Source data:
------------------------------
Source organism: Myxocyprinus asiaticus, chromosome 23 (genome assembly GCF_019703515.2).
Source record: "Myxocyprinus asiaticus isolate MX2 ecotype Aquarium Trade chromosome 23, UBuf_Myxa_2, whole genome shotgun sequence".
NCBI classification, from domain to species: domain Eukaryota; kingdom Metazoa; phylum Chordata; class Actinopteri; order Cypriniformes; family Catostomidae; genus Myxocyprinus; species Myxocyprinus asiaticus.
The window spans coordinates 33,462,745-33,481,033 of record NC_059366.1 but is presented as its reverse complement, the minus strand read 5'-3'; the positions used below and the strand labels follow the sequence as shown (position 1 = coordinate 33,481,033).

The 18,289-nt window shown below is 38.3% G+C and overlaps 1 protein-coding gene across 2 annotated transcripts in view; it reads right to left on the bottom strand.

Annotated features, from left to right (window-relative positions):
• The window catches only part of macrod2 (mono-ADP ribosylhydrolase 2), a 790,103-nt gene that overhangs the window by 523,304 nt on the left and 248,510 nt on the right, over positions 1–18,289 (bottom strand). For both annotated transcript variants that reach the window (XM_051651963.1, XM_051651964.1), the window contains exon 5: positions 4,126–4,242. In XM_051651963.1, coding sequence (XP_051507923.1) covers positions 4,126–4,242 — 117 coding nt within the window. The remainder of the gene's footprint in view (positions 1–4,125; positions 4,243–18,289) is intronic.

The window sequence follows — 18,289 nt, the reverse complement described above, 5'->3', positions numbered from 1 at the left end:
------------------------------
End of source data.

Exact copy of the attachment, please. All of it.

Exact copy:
Source organism: Myxocyprinus asiaticus, chromosome 23 (genome assembly GCF_019703515.2).
Source record: "Myxocyprinus asiaticus isolate MX2 ecotype Aquarium Trade chromosome 23, UBuf_Myxa_2, whole genome shotgun sequence".
NCBI classification, from domain to species: domain Eukaryota; kingdom Metazoa; phylum Chordata; class Actinopteri; order Cypriniformes; family Catostomidae; genus Myxocyprinus; species Myxocyprinus asiaticus.
The window spans coordinates 33,462,745-33,481,033 of record NC_059366.1 but is presented as its reverse complement, the minus strand read 5'-3'; the positions used below and the strand labels follow the sequence as shown (position 1 = coordinate 33,481,033).

The 18,289-nt window shown below is 38.3% G+C and overlaps 1 protein-coding gene across 2 annotated transcripts in view; it reads right to left on the bottom strand.

Annotated features, from left to right (window-relative positions):
• The window catches only part of macrod2 (mono-ADP ribosylhydrolase 2), a 790,103-nt gene that overhangs the window by 523,304 nt on the left and 248,510 nt on the right, over positions 1–18,289 (bottom strand). For both annotated transcript variants that reach the window (XM_051651963.1, XM_051651964.1), the window contains exon 5: positions 4,126–4,242. In XM_051651963.1, coding sequence (XP_051507923.1) covers positions 4,126–4,242 — 117 coding nt within the window. The remainder of the gene's footprint in view (positions 1–4,125; positions 4,243–18,289) is intronic.

The window sequence follows — 18,289 nt, the reverse complement described above, 5'->3', positions numbered from 1 at the left end: